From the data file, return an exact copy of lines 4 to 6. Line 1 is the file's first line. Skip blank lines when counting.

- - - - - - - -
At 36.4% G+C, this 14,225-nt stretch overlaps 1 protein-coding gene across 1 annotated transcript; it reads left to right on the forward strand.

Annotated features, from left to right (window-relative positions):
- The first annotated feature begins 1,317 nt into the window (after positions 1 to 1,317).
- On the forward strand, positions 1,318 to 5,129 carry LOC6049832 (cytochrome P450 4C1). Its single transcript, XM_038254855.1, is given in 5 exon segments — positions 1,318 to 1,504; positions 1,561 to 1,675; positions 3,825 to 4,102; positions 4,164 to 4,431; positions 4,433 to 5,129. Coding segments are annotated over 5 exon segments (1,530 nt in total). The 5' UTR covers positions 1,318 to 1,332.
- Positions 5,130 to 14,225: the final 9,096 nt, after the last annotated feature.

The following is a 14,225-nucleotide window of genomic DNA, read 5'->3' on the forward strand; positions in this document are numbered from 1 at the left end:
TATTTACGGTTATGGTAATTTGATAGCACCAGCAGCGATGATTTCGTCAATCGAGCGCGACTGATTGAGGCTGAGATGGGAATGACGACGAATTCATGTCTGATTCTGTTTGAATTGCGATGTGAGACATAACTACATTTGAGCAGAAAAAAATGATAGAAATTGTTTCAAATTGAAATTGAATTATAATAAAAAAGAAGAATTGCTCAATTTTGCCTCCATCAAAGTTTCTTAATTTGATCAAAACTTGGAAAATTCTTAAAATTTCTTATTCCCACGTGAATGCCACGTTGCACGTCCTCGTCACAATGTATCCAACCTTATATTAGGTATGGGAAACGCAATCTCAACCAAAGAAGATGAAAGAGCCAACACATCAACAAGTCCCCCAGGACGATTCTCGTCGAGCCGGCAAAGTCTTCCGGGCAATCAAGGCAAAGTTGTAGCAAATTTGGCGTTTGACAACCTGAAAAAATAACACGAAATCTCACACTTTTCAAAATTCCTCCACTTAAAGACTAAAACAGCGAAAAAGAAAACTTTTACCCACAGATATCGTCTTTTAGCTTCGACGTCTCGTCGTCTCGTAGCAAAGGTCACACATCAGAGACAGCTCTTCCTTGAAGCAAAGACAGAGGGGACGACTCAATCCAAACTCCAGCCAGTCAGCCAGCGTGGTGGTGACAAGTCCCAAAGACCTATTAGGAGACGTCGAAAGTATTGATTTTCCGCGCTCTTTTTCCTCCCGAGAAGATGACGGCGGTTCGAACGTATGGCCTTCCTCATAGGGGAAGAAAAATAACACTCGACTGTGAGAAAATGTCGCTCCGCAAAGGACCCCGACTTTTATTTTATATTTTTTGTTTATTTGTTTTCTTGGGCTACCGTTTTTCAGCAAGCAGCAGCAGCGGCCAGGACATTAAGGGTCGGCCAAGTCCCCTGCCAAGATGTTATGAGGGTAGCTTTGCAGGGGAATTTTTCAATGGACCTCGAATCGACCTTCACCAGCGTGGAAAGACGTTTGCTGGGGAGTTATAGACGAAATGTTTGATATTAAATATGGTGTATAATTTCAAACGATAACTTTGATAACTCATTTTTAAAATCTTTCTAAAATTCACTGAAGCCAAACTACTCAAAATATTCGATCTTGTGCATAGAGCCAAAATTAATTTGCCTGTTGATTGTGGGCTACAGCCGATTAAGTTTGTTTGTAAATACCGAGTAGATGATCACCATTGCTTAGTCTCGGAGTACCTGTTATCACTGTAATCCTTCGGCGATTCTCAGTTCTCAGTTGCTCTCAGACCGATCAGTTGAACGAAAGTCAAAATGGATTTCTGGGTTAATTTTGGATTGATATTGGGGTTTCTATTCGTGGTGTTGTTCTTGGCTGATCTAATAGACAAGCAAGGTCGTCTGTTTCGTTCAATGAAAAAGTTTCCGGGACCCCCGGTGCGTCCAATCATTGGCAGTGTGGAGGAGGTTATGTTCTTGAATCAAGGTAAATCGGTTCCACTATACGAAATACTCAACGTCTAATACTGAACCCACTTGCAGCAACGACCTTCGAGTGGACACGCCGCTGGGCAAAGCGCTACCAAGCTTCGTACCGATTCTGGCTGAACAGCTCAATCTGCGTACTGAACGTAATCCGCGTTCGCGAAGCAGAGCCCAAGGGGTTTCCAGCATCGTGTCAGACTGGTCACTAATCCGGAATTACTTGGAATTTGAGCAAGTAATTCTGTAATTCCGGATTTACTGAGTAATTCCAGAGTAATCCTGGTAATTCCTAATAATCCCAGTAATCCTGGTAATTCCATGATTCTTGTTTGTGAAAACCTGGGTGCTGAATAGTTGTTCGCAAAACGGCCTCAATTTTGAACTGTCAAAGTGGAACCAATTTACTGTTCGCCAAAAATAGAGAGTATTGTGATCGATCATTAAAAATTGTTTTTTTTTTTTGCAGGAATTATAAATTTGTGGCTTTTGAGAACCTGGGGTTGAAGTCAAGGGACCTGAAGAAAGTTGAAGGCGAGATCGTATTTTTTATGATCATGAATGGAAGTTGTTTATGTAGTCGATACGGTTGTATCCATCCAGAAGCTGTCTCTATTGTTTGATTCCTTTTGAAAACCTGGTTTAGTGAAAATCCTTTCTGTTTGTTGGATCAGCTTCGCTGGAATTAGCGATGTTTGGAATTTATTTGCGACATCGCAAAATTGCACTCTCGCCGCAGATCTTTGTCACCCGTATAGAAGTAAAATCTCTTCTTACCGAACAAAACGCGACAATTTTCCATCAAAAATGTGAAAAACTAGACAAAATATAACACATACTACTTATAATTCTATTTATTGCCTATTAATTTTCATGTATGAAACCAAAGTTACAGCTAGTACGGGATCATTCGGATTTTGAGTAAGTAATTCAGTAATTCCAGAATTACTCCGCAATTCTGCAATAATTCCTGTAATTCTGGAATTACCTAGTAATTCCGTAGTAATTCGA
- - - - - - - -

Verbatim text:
- On the forward strand, positions 1,318 to 5,129 carry LOC6049832 (cytochrome P450 4C1). Its single transcript, XM_038254855.1, is given in 5 exon segments — positions 1,318 to 1,504; positions 1,561 to 1,675; positions 3,825 to 4,102; positions 4,164 to 4,431; positions 4,433 to 5,129. Coding segments are annotated over 5 exon segments (1,530 nt in total). The 5' UTR covers positions 1,318 to 1,332.
- Positions 5,130 to 14,225: the final 9,096 nt, after the last annotated feature.

The following is a 14,225-nucleotide window of genomic DNA, read 5'->3' on the forward strand; positions in this document are numbered from 1 at the left end: